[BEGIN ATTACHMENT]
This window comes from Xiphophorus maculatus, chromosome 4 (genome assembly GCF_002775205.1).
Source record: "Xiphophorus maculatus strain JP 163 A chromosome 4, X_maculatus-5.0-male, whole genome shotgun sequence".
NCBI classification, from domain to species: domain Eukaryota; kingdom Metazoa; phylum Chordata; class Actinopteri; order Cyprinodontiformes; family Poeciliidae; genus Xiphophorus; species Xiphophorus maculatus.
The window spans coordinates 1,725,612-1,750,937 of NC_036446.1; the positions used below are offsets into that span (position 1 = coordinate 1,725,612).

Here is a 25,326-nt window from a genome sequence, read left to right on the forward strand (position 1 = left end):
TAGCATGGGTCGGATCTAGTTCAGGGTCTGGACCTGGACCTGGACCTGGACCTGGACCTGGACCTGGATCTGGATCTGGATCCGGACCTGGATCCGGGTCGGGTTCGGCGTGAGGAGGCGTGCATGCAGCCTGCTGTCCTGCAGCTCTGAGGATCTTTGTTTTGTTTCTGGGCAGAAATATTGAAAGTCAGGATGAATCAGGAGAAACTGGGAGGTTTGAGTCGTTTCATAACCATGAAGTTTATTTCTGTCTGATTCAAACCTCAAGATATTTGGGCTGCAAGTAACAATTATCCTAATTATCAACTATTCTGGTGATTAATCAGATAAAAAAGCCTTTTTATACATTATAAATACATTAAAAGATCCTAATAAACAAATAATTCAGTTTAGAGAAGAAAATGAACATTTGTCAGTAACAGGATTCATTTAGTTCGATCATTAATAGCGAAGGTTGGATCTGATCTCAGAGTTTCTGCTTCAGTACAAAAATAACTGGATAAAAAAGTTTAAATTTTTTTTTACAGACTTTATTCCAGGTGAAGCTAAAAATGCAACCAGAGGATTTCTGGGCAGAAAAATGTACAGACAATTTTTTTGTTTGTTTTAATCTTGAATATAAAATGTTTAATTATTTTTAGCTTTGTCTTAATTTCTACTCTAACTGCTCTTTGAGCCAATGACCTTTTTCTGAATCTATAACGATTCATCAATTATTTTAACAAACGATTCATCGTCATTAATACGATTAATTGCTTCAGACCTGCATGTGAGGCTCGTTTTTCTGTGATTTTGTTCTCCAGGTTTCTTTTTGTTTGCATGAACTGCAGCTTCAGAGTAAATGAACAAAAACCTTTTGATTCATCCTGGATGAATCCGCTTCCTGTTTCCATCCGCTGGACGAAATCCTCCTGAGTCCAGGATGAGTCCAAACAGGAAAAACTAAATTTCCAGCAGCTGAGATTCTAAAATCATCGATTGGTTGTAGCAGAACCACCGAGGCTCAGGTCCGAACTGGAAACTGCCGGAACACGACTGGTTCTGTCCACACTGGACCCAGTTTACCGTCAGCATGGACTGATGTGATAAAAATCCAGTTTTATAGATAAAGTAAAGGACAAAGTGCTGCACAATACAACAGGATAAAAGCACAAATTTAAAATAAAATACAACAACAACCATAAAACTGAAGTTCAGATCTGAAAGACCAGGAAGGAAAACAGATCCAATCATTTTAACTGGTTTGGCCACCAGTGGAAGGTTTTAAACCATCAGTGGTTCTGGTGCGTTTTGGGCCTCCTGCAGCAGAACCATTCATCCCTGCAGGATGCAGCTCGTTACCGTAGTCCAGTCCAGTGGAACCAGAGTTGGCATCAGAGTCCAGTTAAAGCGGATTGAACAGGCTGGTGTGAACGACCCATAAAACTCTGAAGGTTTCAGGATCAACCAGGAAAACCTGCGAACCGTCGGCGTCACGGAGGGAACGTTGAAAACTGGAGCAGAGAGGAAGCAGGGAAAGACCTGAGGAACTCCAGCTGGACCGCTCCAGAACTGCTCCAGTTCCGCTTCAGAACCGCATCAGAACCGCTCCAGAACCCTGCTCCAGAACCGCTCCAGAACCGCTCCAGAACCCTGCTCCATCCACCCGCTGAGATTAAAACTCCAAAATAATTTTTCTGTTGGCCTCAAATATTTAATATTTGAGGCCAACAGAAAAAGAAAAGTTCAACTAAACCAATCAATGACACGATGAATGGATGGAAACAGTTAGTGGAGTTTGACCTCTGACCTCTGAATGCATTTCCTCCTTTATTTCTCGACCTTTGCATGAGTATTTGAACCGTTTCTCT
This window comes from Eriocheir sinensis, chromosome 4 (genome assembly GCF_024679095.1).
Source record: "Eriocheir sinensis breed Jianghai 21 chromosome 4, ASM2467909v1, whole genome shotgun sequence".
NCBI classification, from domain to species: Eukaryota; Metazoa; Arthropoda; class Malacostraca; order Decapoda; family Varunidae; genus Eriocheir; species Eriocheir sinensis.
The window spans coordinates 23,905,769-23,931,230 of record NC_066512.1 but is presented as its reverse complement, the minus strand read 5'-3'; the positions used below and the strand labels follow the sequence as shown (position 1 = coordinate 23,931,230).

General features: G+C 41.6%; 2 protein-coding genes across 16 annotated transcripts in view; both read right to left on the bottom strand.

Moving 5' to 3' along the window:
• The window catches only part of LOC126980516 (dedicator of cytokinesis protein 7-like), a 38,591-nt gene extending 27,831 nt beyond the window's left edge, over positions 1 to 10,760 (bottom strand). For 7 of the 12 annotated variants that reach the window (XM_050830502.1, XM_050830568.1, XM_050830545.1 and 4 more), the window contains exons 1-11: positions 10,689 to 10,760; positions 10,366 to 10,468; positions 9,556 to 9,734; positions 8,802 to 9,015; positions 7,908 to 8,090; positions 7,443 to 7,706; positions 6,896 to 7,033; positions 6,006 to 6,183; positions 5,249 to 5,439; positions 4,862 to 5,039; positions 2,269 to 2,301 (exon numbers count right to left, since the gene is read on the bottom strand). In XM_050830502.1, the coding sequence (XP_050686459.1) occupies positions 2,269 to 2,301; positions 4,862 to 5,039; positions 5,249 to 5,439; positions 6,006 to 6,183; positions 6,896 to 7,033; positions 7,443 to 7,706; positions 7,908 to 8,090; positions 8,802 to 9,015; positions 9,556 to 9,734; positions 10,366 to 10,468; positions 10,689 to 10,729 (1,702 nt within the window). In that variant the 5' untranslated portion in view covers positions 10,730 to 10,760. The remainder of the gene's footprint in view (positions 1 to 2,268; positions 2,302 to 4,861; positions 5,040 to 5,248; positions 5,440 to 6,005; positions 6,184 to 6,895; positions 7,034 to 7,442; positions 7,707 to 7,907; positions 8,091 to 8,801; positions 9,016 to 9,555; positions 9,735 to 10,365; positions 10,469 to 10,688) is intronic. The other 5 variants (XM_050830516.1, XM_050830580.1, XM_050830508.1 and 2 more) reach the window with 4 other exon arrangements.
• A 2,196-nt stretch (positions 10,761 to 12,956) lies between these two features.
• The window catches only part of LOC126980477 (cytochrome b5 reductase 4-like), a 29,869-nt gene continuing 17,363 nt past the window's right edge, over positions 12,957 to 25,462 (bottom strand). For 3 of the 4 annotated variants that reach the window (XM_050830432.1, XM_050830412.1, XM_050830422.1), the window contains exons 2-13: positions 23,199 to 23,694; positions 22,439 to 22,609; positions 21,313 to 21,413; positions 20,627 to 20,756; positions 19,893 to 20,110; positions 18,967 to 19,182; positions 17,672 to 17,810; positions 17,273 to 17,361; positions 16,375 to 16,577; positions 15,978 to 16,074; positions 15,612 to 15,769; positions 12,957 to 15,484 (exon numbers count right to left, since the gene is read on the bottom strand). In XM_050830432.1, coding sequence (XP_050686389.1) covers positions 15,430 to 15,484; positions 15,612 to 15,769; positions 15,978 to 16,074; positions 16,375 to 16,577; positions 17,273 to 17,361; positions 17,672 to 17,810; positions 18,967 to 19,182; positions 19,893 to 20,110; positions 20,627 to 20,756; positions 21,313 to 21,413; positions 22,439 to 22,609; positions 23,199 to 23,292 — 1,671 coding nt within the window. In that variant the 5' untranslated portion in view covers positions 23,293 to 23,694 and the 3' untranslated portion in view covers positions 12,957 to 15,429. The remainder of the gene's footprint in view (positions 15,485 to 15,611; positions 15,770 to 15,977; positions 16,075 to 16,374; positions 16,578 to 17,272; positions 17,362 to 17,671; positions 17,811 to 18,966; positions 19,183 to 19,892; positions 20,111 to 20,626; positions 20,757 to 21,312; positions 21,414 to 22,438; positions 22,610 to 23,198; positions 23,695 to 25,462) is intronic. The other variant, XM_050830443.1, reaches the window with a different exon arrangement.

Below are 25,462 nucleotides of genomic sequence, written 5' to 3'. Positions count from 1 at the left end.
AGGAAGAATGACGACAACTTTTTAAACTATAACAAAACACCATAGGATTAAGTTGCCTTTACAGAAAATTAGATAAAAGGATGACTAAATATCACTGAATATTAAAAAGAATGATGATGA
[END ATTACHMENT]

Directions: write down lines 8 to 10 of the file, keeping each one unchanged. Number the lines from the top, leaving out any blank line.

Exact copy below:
Source record: "Eriocheir sinensis breed Jianghai 21 chromosome 4, ASM2467909v1, whole genome shotgun sequence".
NCBI classification, from domain to species: Eukaryota; Metazoa; Arthropoda; class Malacostraca; order Decapoda; family Varunidae; genus Eriocheir; species Eriocheir sinensis.
The window spans coordinates 23,905,769-23,931,230 of record NC_066512.1 but is presented as its reverse complement, the minus strand read 5'-3'; the positions used below and the strand labels follow the sequence as shown (position 1 = coordinate 23,931,230).